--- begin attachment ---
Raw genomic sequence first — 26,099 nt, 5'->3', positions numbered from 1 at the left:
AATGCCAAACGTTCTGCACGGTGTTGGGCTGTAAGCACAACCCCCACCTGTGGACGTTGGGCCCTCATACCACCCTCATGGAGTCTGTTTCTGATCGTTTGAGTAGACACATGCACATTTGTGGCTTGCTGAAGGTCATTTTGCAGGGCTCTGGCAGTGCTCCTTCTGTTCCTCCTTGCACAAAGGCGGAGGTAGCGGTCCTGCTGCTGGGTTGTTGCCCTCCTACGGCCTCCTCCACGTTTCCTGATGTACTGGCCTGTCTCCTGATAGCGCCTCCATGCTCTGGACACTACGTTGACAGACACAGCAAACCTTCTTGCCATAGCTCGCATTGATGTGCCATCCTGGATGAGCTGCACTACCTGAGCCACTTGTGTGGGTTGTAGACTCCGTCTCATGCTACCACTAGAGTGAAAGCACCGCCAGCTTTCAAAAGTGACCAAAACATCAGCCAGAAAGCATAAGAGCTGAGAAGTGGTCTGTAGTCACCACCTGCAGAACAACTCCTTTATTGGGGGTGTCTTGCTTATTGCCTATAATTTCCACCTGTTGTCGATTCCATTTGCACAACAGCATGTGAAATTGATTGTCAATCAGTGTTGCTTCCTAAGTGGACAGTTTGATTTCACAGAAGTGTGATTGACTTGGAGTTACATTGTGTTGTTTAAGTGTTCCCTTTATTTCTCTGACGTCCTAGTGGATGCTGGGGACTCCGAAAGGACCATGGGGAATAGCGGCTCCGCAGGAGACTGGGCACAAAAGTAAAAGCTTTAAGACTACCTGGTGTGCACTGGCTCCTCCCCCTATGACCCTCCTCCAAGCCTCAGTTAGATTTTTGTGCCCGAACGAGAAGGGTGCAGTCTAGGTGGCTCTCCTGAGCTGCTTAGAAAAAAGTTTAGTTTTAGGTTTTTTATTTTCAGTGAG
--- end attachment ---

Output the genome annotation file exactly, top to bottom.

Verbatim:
Raw genomic sequence first — 26,099 nt, 5'->3', positions numbered from 1 at the left:
AATGCCAAACGTTCTGCACGGTGTTGGGCTGTAAGCACAACCCCCACCTGTGGACGTTGGGCCCTCATACCACCCTCATGGAGTCTGTTTCTGATCGTTTGAGTAGACACATGCACATTTGTGGCTTGCTGAAGGTCATTTTGCAGGGCTCTGGCAGTGCTCCTTCTGTTCCTCCTTGCACAAAGGCGGAGGTAGCGGTCCTGCTGCTGGGTTGTTGCCCTCCTACGGCCTCCTCCACGTTTCCTGATGTACTGGCCTGTCTCCTGATAGCGCCTCCATGCTCTGGACACTACGTTGACAGACACAGCAAACCTTCTTGCCATAGCTCGCATTGATGTGCCATCCTGGATGAGCTGCACTACCTGAGCCACTTGTGTGGGTTGTAGACTCCGTCTCATGCTACCACTAGAGTGAAAGCACCGCCAGCTTTCAAAAGTGACCAAAACATCAGCCAGAAAGCATAAGAGCTGAGAAGTGGTCTGTAGTCACCACCTGCAGAACAACTCCTTTATTGGGGGTGTCTTGCTTATTGCCTATAATTTCCACCTGTTGTCGATTCCATTTGCACAACAGCATGTGAAATTGATTGTCAATCAGTGTTGCTTCCTAAGTGGACAGTTTGATTTCACAGAAGTGTGATTGACTTGGAGTTACATTGTGTTGTTTAAGTGTTCCCTTTATTTCTCTGACGTCCTAGTGGATGCTGGGGACTCCGAAAGGACCATGGGGAATAGCGGCTCCGCAGGAGACTGGGCACAAAAGTAAAAGCTTTAAGACTACCTGGTGTGCACTGGCTCCTCCCCCTATGACCCTCCTCCAAGCCTCAGTTAGATTTTTGTGCCCGAACGAGAAGGGTGCAGTCTAGGTGGCTCTCCTGAGCTGCTTAGAAAAAAGTTTAGTTTTAGGTTTTTTATTTTCAGTGAG